Wayne A. Thorp, CFA is a vice president and the senior financial analyst at AAII. Follow him on Twitter at @WayneTAAII.


Charles Yaker from Fl posted over 3 years ago:

All that info in Mint how secure is it?

Something like the following which suggests multiple passwords and keeping things separate


Johnathan Smith from LA posted over 3 years ago:

I'm not too bright. Can the CNBC iOS app be used on Window XP?

Victor from CA posted over 3 years ago:

iOS is for mobile - If you have Win XP, just use a browser and go to cnbc.com.

Scott from NJ posted over 3 years ago:

Bloomberg has an app for Android.

Paul Jariabek from CA posted over 3 years ago:

I personally am partial to the MarketSmith app (and its related website). Good fundamental screener, decent charts. Pricey, but worth it.

Kevin Lewis from CA posted over 3 years ago:

The last time I tried it the CNBC app for the iPhone only supported a list of 20 securities in "My Stocks". The iPad version of the app supports a larger number. For the me iPhone app is worthless for that reason.

I find the Bloomberg app more useful for overall monitoring of stocks and my portfolio. I don't believe it has real time quotes. It has a lot of other features. Its also nice that it syncs across the web, iPhone, iPad, etc. Make a change in one place and it is reflected on the other devices. You do have to create a free account on www.bloomberg.com and can create a "Watchlist" there.

Vernon Roberts from FL posted over 3 years ago:

What I would really like to see someone do is an INDEPTH article on PRIVACY and SECURITY. I do on line investing and have many advertising blocks, privacy filters etc etc setup. I DONOt use android, smartphones, Chrome etc or Google except for totally frivolous web access. With the recent (to me) release that ALL operating systems publically available have built in backdoors for NASA and other countries and co's, the break in security of VPN's etc, on-line banking now "distributing information" to advertisers, the gov (Health care web site debacle) putting everyone's life history on the web, George Orwell's "1984" has arrived and is progressing rapidly. Since there are ways to access "totally private secure" information, that simply makes it available to those who wish to use it -- for good OR FOR BAD. I'm about to go back to pensil and paper, since at this stage of my life I can't afford "Identy theft", fraudulent access to my bank accounts, stock accounts, etc etc. I would REALLY like to see an informed knowlegeabe article on HOW to remain private and secure on line -- even Tor has been hacked for crying out loud. I also think it would be valuable to everyone. And, I'm not talking about the "advertising" hype that is all over the web on "how to be secure on line". Off my soap box. :-)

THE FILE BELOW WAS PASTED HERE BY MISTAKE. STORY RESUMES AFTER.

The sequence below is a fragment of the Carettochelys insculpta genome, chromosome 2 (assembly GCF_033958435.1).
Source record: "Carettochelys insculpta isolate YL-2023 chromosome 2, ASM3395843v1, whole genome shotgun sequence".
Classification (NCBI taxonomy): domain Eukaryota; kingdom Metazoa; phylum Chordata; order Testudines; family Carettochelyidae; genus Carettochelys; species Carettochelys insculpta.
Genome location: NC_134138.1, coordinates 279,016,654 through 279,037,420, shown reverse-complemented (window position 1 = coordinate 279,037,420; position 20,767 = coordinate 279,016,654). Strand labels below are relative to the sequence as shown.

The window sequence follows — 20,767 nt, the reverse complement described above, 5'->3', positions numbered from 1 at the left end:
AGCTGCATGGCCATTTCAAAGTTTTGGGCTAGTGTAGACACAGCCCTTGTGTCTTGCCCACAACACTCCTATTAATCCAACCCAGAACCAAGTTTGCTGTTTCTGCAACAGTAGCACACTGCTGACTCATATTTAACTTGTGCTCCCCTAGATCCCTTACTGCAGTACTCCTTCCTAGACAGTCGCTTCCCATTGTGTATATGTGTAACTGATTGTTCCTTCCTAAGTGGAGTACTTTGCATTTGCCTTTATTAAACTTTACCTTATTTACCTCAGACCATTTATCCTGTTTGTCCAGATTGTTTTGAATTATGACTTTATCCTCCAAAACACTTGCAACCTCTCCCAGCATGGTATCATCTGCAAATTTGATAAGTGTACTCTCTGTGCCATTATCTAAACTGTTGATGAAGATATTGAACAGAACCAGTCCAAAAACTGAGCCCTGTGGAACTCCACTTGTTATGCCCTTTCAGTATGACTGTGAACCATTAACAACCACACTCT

NewJoizey from NJ posted over 3 years ago:

Vernon - I agree with you - that's a good soapbox.

I thought Mint.com was a great idea in theory. I thought it was really useful to get a real time grip on your finances in a way that really isn't nomrally available to a regular person. I think in the past you'd need a full service financial manager to provide you with the kinds of insights it offers. It's nothing you don't already know in the back of your head, but I find that it's helpful to have all of that data at your fingertips.

So I almost signed up for an account but then thought the better of it after a family discussion of privacy issues. I think in order to use it you essentially have to risk violation the terms and conditions of your other financial institutions by giving away your passwords to a third party. Which means if something ill happened to your accounts, there's no clear evidence that you wouldn't be held liable. The devil the act of voluntarily giving away your passwords, as opposed to if your account is hacked without your consent.

At the end of the day, there are a lot of pros to mint, but they may not be worth that risk, and that gave me pause to signing up. I don't use it right now, even though I'd like to.

David from CA posted over 3 years ago:

Is there a review or evaluation of the best portfolio tracking Software for Desktop/laptop use (not App for Mobile)

James Barr from TX posted over 2 years ago:

MY wife is an elementary school counselor and has been to several presentations re: online security as it pertains to kids being online and child predators. They are told that, bottom line, if you want to be secure don't go online. I would venture to say the same rules apply for financial transactions. Having said that, though, I would also venture to say that your personal information is in so many places and exposed to so many people at different organizations that it may not really make that much difference whether you do anything online or not. About your only defense is to do business with only reputable sites.

Sorry, you cannot add comments while on a mobile device or while printing.